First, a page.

The zestimate was $875,000, and when I ran the comps, most were under $900,000.
They pursued a reseller called Fast Offer, and I ran it through my source.
Their guy quoted $830,000, and because they would likely get beat up again once the reseller did a home inspection, they figured their net would be $820,000-ish…..which was insulting!
My automated source processed the address and asked three yes-or-no questions (with my answers):
Have you seen the inside of the property? Yes
Is it a fixer? No
Would you consider a discounted, quick, no-hassle cash offer based on condition? Yes
Their response was immediate:
The home doesn’t qualify.
The ibuyers have to be looking for realistic homeowners with houses that can be flipped easily and for a decent profit. They only have to ask the second question to gauge their chances – unless the homeowner admits that they own a fixer, it’s probable that they would hold out for a retail price…..or higher!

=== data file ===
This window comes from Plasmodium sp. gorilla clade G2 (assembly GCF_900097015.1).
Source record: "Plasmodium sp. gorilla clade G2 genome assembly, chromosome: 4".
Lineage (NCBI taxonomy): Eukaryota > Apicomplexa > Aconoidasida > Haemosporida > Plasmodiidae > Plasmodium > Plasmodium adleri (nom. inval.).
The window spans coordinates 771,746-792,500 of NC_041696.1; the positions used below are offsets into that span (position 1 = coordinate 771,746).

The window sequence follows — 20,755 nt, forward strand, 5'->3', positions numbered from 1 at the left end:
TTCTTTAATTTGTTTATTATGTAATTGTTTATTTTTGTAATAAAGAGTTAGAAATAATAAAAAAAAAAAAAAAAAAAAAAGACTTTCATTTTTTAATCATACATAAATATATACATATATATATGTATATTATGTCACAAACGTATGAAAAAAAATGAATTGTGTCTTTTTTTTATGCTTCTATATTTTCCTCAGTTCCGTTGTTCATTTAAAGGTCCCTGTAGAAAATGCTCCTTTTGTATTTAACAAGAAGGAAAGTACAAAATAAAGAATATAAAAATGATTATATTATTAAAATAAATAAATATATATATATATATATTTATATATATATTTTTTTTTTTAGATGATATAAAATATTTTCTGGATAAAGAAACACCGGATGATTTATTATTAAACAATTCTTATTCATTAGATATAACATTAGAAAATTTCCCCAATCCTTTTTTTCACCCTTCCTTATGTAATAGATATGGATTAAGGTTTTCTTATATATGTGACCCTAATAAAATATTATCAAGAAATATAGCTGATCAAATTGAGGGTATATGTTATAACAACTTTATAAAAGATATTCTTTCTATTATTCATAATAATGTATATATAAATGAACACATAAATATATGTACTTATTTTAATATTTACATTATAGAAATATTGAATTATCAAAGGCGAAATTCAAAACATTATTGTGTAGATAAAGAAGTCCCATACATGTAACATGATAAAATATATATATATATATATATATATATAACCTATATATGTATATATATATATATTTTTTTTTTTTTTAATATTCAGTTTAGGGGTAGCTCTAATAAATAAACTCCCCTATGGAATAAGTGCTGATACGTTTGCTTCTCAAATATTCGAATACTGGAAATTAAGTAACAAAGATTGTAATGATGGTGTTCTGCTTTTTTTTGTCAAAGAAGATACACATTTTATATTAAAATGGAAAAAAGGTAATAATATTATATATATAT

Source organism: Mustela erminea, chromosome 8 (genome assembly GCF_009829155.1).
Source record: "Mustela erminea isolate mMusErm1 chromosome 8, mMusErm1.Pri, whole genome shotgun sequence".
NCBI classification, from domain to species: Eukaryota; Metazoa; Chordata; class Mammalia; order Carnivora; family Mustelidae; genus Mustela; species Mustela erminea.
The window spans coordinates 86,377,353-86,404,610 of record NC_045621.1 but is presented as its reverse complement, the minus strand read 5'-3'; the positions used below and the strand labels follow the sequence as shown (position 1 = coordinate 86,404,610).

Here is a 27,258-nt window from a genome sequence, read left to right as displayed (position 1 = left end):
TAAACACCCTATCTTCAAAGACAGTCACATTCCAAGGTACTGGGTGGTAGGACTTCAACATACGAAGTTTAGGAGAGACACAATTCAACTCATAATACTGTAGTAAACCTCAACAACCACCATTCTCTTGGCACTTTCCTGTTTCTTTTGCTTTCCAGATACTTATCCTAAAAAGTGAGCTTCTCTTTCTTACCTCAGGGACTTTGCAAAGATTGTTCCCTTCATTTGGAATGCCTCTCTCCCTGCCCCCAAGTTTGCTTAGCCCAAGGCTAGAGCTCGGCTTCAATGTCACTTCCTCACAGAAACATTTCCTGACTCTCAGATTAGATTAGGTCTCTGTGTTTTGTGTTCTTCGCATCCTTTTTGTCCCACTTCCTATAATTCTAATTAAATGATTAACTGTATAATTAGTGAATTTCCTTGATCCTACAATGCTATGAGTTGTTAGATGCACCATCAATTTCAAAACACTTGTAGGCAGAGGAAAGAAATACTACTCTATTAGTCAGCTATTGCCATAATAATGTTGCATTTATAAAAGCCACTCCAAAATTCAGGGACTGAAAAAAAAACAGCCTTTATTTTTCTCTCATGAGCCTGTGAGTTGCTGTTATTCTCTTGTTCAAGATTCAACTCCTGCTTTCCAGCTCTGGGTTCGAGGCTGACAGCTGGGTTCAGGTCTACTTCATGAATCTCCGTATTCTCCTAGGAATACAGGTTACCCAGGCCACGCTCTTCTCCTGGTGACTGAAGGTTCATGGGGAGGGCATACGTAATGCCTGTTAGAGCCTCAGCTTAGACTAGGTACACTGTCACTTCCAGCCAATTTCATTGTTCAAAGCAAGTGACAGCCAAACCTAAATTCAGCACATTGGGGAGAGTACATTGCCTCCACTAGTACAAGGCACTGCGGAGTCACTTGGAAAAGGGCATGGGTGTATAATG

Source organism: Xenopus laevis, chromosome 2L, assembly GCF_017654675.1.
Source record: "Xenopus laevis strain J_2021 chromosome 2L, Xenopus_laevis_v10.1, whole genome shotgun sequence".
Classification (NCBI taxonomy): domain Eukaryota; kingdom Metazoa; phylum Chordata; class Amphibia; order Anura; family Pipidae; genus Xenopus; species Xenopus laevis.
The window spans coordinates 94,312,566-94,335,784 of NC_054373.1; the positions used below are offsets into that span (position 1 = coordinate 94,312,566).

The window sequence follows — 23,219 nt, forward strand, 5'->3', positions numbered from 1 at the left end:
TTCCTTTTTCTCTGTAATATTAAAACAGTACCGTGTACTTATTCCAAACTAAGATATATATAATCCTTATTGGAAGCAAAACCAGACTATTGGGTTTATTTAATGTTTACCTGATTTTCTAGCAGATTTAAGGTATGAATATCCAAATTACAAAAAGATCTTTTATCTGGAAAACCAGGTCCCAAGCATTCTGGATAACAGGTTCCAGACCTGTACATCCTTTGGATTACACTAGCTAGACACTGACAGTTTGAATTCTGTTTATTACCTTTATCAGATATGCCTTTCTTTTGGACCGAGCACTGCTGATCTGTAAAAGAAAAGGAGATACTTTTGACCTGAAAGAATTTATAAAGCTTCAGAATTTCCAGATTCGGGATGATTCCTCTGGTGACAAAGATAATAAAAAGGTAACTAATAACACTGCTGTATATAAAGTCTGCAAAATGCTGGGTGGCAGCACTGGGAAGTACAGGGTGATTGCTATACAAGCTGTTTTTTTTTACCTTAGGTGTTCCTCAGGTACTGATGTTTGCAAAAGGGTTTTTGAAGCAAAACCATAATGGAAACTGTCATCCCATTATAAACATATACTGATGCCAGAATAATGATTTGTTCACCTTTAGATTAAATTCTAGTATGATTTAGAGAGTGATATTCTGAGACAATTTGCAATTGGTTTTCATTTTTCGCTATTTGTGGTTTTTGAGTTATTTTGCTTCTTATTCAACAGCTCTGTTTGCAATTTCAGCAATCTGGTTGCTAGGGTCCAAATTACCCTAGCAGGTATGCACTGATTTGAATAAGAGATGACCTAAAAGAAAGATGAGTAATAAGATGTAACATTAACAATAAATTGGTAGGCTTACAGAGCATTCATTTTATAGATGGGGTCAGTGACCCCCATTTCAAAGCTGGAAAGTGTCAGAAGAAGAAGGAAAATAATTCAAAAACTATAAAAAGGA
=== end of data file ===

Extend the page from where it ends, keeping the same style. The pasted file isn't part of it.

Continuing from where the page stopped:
We did discuss that the $820,000 could have been close to the amount that an open-market sale would net. But in this case, the people gave up on buying the next house, rather than be ‘lowballed’ in their mind. Homeowners aren’t going to give it away!
The Compass Bridge Loan will be a better solution – and should be available this month!
We talk a lot about homeowners being rate-locked into their homes as rates have increased. It's true that 93% of outstanding mortgages were locked in below 6% as of Q2 2022. But 42% of owned homes have no mortgage associated with them, making them immune from the lock-in effect.